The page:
Madeline has been eagerly anticipating her first visit from the Tooth Fairy. When she got her annual check up at the dentist over the summer, she had four wiggly teeth, so it looked like it would be soon.
A few weeks ago, her brother sneezed and his tooth fell out.
And then he was eating a sandwich at school and another tooth fell out.
And then during dinner, a third tooth fell out.
All within a 24 hour period.
And all while Madeline was still wiggling, wiggling, wiggling her loose teeth and hoping, hoping, hoping that it was her turn next.
Last week, we made a quick trip to the dentist because her bottom front teeth and gums were super sore, to the point that they were keeping her up at night.
The new teeth, a pair of them, were actually already growing in fast and furious behind the baby teeth that needed to come out.
“Yup, those teeth have to come out,” the dentist said.
“Can you take them out for her?” I asked.
“No, it’s better if she does it herself.”
And so we waited. And took Motrin.
And waited some more.
Tuesday afternoon, as soon as she got off the bus, she came sprinting towards me.
“Guess what! Guess what! I lost my tooth!”
She was beyond excited. Like Christmas morning excited.
She had waited so long for this.
In terms of a five year old’s perception of long.
“That’s awesome! Where is it? Let me see!” I said, looking for the obligatory tooth-shaped necklace that kids wear proudly around their neck when they lose a tooth at school.
“I swallowed it.”
I felt so bad for her, because she thought this meant that the Tooth Fairy wouldn’t come. Apparently, she went to show a classmate how she could spin the tooth around in circles (mostly because I had asked her to stop doing it in front of me, because it completely grosses me out), and that’s when she noticed it wasn’t there anymore.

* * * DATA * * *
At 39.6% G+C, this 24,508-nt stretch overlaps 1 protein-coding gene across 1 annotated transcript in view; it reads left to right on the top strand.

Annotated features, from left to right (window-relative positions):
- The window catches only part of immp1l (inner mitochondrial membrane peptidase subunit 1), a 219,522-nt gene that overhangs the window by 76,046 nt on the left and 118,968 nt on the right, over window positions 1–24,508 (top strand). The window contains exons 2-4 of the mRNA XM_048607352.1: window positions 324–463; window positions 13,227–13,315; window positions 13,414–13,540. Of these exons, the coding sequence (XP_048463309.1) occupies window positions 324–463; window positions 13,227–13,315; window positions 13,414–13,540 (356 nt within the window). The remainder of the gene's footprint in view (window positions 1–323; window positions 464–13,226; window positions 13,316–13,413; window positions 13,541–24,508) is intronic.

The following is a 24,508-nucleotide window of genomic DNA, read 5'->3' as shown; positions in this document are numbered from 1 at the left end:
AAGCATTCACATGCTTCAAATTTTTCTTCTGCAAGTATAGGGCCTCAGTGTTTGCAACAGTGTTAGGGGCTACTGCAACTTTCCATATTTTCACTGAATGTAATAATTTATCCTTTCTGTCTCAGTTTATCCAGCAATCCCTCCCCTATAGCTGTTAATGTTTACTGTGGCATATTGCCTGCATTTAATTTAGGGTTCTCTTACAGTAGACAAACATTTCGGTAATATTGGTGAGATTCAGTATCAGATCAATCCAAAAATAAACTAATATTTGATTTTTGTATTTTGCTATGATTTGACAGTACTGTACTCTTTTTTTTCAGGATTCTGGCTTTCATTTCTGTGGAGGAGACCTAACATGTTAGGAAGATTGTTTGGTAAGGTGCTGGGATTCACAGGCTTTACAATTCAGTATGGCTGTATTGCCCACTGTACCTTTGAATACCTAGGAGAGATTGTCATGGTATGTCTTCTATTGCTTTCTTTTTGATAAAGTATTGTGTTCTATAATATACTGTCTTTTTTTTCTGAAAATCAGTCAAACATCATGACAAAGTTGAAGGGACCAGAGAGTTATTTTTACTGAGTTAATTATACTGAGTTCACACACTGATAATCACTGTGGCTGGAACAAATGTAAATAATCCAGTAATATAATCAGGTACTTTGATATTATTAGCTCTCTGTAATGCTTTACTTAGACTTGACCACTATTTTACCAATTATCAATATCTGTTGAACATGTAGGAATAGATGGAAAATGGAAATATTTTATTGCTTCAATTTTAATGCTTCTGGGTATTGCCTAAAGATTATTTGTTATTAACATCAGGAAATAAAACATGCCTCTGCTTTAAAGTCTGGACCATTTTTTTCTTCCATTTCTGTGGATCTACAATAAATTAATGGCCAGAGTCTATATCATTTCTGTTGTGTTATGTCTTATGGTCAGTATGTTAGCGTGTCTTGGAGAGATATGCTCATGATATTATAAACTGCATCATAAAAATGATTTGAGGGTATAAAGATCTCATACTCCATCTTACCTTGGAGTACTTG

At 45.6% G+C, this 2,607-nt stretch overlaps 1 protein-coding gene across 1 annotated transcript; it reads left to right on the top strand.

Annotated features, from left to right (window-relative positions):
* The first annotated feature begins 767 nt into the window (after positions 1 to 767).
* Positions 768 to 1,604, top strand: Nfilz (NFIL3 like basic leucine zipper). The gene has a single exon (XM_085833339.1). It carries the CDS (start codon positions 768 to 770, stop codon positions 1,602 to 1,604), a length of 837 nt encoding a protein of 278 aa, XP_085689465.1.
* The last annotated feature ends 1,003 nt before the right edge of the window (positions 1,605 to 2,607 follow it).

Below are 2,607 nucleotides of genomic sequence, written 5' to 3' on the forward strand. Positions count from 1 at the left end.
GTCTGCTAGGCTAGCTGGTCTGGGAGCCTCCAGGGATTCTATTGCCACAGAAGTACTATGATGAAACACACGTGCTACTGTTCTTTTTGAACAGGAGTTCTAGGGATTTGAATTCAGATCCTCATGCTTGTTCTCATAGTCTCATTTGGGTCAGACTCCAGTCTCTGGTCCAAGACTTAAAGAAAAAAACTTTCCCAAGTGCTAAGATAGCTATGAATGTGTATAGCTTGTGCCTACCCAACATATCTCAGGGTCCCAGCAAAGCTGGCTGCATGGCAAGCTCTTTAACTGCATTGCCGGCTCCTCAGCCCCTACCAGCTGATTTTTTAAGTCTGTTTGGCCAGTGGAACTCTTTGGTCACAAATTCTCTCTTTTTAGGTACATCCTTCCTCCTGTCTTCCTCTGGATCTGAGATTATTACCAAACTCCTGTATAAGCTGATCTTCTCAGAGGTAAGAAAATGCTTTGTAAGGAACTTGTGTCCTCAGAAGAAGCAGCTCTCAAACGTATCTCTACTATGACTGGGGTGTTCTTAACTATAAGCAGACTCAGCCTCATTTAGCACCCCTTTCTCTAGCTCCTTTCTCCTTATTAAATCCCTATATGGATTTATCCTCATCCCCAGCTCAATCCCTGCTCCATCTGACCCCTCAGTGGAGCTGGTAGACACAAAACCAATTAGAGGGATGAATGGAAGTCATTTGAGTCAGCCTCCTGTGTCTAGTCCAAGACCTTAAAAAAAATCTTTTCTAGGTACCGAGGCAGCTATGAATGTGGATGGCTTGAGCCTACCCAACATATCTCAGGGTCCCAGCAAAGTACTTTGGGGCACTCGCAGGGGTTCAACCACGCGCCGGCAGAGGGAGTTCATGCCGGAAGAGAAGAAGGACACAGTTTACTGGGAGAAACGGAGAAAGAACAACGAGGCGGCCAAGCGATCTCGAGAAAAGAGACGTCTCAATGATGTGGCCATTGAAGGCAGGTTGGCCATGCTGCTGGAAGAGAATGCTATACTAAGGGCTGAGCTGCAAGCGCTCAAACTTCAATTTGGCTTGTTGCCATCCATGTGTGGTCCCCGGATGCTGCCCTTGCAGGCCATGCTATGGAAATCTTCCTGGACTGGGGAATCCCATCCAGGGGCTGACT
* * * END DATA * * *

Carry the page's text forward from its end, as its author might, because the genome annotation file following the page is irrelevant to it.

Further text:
I told her that sometimes this happens, and we would write a note to the Tooth Fairy and explain the situation. She wouldn’t let me help with the note, and got frustrated when we miscommunicated about which letters I had said and not said when I was spelling out her dictation, but we got it done.
She left it on her dresser.
And, unfortunately, as the Tooth Fairy sometimes has a busy night, she didn’t come that first night. I encouraged Madeline to leave the note downstairs and said that I would call and remind her that Madeline was waiting.
And then the next night she came. Five dollars for the first tooth, and a dollar for every tooth after.
Madeline read the note over and over again. She wanted to know how the Tooth Fairy knew her name. How she held a pen. How she got into our house. And where she got stickers.
And, for now, believed in magic.